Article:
Greenhouse Gases and Sea Levels Hit Record High |

Greenhouse Gases and Sea Levels Hit Record High |


  • Three major climate change indicators set records by 2022.
  • That includes greenhouse gas concentrations and global sea levels.
  • Climate change is driving more extreme weather and can make the impacts from hurricanes and other weather worse.

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Three major indicators of climate change set records in 2022, according to an annual report released Wednesday by the National Oceanographic Atmospheric Administration.

The concentration of greenhouse gas emissions in the atmosphere was the highest it has been since record keeping began in the late 1800s. Sea levels and ocean heat content were also at record highs.

“Greenhouse gas emissions are warming temperatures, both on land and in the oceans, and driving sea level rise,” reports. Ari Sarsalari he said. “All of that contributes to extreme weather and negative impacts from things like hurricanes and heavy rain events.”

(TOO MUCH: Here’s how a warming world could affect hurricane season)

In the US, most greenhouse gas emissions come from carbon dioxide from burning fossil fuels for transportation and energy.

“The drumbeat of human-caused climate change is inevitable in this report,” Bob Henson, a meteorologist and reporter with Yale Climate Connections, told in an email. “I’m impressed by the total number and temperature records set for the entire planet by 2022, which now seems to be a harbinger of the global warming we’re seeing this year.”

The annual report of “The Climate Report” is published by the American Meteorological Society. It comes on the heels of other notable recent weather events, including June, July and August being confirmed as the three hottest months on record.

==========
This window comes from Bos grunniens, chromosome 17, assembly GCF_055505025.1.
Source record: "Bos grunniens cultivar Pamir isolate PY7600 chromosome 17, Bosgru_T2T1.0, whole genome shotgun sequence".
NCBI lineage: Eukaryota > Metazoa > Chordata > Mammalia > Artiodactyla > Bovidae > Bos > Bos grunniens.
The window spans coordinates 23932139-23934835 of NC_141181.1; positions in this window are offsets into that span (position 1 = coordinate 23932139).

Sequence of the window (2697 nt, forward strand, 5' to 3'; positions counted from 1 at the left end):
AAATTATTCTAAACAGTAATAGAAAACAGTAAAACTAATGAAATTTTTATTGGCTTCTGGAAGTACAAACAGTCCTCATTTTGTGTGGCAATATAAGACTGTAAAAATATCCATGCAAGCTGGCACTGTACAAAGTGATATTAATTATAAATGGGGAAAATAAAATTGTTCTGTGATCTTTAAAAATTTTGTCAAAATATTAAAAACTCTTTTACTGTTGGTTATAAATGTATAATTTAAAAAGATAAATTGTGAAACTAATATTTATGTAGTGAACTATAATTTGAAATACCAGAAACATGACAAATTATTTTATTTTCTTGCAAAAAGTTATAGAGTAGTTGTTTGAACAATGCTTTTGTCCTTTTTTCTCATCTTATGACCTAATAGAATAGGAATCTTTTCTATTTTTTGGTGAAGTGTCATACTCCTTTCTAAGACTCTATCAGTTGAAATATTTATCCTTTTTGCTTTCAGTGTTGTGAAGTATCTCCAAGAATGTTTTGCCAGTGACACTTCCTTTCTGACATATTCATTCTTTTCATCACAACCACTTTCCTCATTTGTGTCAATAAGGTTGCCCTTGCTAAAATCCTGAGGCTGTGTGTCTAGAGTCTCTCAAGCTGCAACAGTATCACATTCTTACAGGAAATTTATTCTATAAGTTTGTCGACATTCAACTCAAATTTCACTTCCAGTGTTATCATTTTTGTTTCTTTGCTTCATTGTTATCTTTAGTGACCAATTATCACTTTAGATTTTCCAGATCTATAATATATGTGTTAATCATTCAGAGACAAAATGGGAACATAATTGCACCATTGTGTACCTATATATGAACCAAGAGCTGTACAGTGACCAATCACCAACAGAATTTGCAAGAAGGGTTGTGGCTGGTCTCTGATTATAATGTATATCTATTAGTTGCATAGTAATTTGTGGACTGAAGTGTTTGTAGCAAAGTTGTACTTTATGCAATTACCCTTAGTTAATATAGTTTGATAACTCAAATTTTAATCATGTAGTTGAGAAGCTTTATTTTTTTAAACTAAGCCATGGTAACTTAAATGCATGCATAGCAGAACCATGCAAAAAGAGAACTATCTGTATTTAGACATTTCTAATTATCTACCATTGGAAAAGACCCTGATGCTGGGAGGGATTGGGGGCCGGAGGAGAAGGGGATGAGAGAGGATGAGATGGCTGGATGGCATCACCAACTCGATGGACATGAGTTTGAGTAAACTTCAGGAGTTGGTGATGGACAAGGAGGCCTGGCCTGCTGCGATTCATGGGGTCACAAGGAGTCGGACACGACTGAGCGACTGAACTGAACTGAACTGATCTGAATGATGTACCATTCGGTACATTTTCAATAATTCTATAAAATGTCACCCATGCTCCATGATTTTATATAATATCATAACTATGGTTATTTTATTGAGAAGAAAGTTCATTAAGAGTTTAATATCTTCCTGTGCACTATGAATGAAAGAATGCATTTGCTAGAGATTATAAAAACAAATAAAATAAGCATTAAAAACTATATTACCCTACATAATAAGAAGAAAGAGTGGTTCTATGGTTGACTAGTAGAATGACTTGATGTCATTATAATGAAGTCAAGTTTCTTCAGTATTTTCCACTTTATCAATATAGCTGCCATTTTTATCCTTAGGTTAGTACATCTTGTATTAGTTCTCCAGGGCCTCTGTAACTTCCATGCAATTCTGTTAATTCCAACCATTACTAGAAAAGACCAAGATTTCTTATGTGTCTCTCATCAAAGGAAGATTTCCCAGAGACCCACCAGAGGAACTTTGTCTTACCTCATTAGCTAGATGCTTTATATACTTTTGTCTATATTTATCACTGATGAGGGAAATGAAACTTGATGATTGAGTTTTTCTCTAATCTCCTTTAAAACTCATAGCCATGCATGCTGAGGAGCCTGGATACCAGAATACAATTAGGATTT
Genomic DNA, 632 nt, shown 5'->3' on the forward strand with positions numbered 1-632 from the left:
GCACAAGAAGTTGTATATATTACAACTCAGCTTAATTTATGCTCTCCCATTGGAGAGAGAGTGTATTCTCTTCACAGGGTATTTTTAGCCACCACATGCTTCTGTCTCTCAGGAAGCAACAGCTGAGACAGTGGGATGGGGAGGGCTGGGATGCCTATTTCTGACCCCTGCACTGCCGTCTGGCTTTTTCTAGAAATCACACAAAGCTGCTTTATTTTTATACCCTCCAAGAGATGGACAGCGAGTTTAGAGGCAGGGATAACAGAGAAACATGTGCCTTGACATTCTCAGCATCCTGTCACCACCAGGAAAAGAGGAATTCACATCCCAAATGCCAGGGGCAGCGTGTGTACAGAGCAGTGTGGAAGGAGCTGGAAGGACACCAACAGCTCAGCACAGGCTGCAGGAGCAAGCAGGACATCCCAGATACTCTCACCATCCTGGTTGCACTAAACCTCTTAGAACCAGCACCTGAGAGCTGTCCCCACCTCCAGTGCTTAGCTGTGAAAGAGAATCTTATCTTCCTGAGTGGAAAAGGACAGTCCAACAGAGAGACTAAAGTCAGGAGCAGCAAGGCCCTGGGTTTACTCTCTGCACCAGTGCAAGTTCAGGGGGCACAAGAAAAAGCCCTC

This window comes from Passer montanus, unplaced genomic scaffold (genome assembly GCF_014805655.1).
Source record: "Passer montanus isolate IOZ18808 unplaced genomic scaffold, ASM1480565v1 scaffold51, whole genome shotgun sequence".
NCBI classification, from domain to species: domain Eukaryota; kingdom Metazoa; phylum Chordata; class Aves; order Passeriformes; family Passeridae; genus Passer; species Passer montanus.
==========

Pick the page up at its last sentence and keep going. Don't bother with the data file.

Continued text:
Dozens of homes were severely damaged by flooding caused by hurricanes Ian and Nicole in Wilbur-by-the-Sea, Florida, September through November 2022. Scientists say such damage is being exacerbated by sea level rise and other climate change factors.

(Jan Childs/

Here are the highlights from the report:

The global concentration of carbon dioxide has been 50% higher by 2022 than pre-industrial levels. “It’s no surprise that we set a new record for atmospheric carbon dioxide, because we’re pretty much assured of such records every year unless we reduce global emissions to zero,” Henson said.

The annual concentration of atmospheric methane, also a record, was 165% higher.. Methane doesn’t last as long in the atmosphere as carbon dioxide, but the Environmental Protection Agency says it has more than twenty-five times the warming potential.

Global average sea level was the highest for the 11th year in a row, it reached about 4 inches above its average in 1993, when satellite measurements began. Sea-level rise is caused by warming oceans and higher air temperatures that cause seawater to rise and glaciers and ice caps to melt, and can vary greatly depending on location.

It was the warmest La Niña year on record. “La Niña years tend to be colder than El Niño years,” Henson said. “So it’s eye-opening that so many global temperature records have been set in 2022 despite it being the third year in a row of La Niña.”

2022 saw many weather events. NOAA in particular picks a brutal summer heatwave across parts of Europe. Many places in England, France and six other countries set all-time temperature records. Historic warming has caused unprecedented ice melt in the Alps.

More than 570 scientists from more than 60 countries have contributed to ‘The Climate.’ “This report is a truly global effort to fully understand climate trends around the world and our ability to monitor them,” NCEI Director Derek Arndt said in a press release.

The analysis includes data collected on land and land, water and ice. “It’s like the annual body of the Earth system, and it serves current and future generations by documenting and sharing data that shows the growing and changing conditions in our warming world,” said Derek Arndt, director of the National Center for Environmental Information, Derek Arndt. in the summary report.


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